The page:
TAMPA — After ducking past media outside the federal courthouse, her head buried against her attorney's chest, Casey Anthony testified Monday that since getting out of jail she has been dependent on the kindness of friends.
Anthony, 26, was acquitted in 2011 of murdering her 2-year-old daughter, Caylee. Before Monday, she has not made public appearances and has moved between houses to avoid cameras and death threats.
But she had to show up in Tampa's federal court Monday to answer questions about her finances.
Anthony filed for bankruptcy protection in January, claiming about $1,000 in assets and $792,000 in liabilities, including $500,000 owed to her defense attorney. Monday's hearing was a standard fact-finding mission, during which the government and any creditors can ask questions about money Anthony has made or owes others.
Anthony said she has no book, movie or television deals in the works.
She doesn't have a job, either. Instead, unnamed friends and her legal team have paid for her housing, food, phone and laptop, she said.
"I try to contribute what I can," she testified during the hearing. "But it's usually friends buying food."
However, she did have one thing to add: $200,000 she made selling "less than 15" photos to ABC in 2008. The money went toward her defense, she said.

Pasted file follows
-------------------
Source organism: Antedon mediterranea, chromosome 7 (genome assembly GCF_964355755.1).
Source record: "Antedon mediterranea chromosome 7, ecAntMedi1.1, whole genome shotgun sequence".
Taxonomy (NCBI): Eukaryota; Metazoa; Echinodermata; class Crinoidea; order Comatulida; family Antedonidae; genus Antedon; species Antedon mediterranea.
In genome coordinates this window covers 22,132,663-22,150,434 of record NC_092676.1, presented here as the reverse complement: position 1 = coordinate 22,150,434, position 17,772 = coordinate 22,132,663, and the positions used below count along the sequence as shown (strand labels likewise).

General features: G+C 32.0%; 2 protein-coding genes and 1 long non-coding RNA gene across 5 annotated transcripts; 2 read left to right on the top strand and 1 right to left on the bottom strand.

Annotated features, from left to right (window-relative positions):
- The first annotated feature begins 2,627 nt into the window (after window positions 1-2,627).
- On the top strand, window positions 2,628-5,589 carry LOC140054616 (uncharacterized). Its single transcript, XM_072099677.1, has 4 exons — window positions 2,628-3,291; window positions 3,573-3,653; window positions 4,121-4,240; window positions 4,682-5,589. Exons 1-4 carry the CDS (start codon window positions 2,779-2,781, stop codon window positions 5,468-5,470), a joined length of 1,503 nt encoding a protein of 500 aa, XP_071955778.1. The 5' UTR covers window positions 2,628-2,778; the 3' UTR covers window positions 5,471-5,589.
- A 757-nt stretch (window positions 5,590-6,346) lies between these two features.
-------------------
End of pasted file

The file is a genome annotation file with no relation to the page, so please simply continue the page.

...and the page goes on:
She had not previously disclosed that money in her petition for bankruptcy.
It should be considered an asset, said Orlando attorney Scott Shuker.
He was the only creditor who showed up to the hearing, which lasted about 30 minutes. Shuker represents Zenaida Gonzalez, an Orlando woman who is suing Anthony.
After Caylee disappeared in the summer of 2008, Anthony told investigators that a babysitter named Zenaida Gonzalez had kidnapped the toddler. Gonzalez later sued Anthony, claiming her reputation had been ruined.
During her murder trial, Anthony's attorney told jurors that the babysitter story was fabricated.
Standing outside the federal courthouse Monday, Shuker told reporters that he would be surprised if Anthony didn't have plans for a movie or book deal.
"I don't have any evidence of that," he said, adding that her statements during the hearing just didn't "smell right."
Anthony's responses during the hearing were often delayed by her attorneys, who leaned in to whisper in her ear. During the hearing, Shuker stopped her attorney Charles M. Greene.
"You don't get to interrupt," Shuker said. "Let the record reflect that Mr. Greene, who is not under oath, is interrupting proceedings."
Greene told Shuker to "take a deep breath."
Later, Shuker said it appeared Anthony had been well-coached.
Anthony's bankruptcy case is being heard in Tampa because her attorneys successfully argued concerns of a "media circus" and vigilantes still looking to gain justice for Caylee's death.
Times news researcher John Martin contributed to this report. Jessica Vander Velde can be reached at email@example.com or (813) 226-3433.